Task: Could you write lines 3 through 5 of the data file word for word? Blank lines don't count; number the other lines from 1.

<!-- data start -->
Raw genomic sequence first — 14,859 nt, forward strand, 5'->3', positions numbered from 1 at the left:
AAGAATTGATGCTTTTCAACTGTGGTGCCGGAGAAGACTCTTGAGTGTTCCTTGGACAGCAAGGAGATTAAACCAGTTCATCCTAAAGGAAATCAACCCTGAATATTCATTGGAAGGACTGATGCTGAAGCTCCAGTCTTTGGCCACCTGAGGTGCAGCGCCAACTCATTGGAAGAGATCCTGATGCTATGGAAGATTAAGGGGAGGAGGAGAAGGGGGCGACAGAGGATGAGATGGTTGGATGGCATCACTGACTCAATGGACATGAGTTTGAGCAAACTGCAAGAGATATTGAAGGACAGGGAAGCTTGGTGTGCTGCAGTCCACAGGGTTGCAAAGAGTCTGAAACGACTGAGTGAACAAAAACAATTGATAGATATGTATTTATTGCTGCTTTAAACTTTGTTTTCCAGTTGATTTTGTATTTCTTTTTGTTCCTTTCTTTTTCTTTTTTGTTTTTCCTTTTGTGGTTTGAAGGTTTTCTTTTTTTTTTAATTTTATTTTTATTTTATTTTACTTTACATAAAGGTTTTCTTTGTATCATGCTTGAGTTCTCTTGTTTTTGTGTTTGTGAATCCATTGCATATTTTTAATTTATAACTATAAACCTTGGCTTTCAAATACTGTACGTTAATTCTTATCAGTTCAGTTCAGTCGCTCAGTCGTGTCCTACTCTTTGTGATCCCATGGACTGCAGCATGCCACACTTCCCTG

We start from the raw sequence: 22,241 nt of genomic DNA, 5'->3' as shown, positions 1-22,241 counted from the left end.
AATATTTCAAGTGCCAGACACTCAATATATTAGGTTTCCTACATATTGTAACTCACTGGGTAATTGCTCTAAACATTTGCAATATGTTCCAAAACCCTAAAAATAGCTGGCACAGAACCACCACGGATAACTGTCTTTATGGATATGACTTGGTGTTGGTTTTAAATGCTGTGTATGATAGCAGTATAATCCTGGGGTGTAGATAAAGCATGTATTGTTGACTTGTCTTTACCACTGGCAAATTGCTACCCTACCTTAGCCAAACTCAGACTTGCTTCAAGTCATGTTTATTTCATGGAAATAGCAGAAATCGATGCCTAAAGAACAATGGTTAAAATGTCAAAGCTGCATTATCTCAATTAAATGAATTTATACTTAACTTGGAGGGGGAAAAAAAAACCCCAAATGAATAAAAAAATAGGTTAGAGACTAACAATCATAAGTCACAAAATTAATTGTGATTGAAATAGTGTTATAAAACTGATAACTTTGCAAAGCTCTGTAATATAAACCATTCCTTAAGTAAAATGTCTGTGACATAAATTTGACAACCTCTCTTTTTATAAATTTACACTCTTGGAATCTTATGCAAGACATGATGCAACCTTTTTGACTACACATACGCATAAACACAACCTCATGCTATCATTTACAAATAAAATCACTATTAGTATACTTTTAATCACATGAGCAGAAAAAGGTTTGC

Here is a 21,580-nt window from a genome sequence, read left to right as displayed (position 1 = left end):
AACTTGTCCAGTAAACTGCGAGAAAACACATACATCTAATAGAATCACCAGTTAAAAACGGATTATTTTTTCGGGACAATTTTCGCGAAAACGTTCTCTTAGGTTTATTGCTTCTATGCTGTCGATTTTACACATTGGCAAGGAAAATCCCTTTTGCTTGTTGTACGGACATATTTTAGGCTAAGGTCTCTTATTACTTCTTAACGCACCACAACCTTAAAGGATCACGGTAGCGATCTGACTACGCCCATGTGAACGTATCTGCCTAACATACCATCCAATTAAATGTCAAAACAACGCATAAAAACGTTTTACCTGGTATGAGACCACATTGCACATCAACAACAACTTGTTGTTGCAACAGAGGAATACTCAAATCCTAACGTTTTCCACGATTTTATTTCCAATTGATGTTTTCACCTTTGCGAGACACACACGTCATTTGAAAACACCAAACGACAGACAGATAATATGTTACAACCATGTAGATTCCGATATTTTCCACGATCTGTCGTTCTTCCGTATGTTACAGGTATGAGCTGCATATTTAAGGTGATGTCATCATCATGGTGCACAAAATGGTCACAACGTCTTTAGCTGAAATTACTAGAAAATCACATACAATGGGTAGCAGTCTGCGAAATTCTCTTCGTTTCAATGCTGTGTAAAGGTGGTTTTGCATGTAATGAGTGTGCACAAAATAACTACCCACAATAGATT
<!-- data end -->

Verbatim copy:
We start from the raw sequence: 22,241 nt of genomic DNA, 5'->3' as shown, positions 1-22,241 counted from the left end.
AATATTTCAAGTGCCAGACACTCAATATATTAGGTTTCCTACATATTGTAACTCACTGGGTAATTGCTCTAAACATTTGCAATATGTTCCAAAACCCTAAAAATAGCTGGCACAGAACCACCACGGATAACTGTCTTTATGGATATGACTTGGTGTTGGTTTTAAATGCTGTGTATGATAGCAGTATAATCCTGGGGTGTAGATAAAGCATGTATTGTTGACTTGTCTTTACCACTGGCAAATTGCTACCCTACCTTAGCCAAACTCAGACTTGCTTCAAGTCATGTTTATTTCATGGAAATAGCAGAAATCGATGCCTAAAGAACAATGGTTAAAATGTCAAAGCTGCATTATCTCAATTAAATGAATTTATACTTAACTTGGAGGGGGAAAAAAAAACCCCAAATGAATAAAAAAATAGGTTAGAGACTAACAATCATAAGTCACAAAATTAATTGTGATTGAAATAGTGTTATAAAACTGATAACTTTGCAAAGCTCTGTAATATAAACCATTCCTTAAGTAAAATGTCTGTGACATAAATTTGACAACCTCTCTTTTTATAAATTTACACTCTTGGAATCTTATGCAAGACATGATGCAACCTTTTTGACTACACATACGCATAAACACAACCTCATGCTATCATTTACAAATAAAATCACTATTAGTATACTTTTAATCACATGAGCAGAAAAAGGTTTGC

Here is a 21,580-nt window from a genome sequence, read left to right as displayed (position 1 = left end):